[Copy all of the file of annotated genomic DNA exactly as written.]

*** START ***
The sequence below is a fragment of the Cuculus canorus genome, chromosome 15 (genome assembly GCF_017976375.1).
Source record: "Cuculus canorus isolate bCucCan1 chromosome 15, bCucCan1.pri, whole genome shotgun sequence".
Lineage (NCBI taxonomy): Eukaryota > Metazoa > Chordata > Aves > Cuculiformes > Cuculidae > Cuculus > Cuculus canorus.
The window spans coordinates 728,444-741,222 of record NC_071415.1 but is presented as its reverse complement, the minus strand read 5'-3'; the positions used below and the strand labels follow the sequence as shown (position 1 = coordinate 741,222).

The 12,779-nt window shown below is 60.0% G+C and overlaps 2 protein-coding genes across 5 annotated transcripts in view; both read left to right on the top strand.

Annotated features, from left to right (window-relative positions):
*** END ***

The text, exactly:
The sequence below is a fragment of the Cuculus canorus genome, chromosome 15 (genome assembly GCF_017976375.1).
Source record: "Cuculus canorus isolate bCucCan1 chromosome 15, bCucCan1.pri, whole genome shotgun sequence".
Lineage (NCBI taxonomy): Eukaryota > Metazoa > Chordata > Aves > Cuculiformes > Cuculidae > Cuculus > Cuculus canorus.
The window spans coordinates 728,444-741,222 of record NC_071415.1 but is presented as its reverse complement, the minus strand read 5'-3'; the positions used below and the strand labels follow the sequence as shown (position 1 = coordinate 741,222).

The 12,779-nt window shown below is 60.0% G+C and overlaps 2 protein-coding genes across 5 annotated transcripts in view; both read left to right on the top strand.

Annotated features, from left to right (window-relative positions):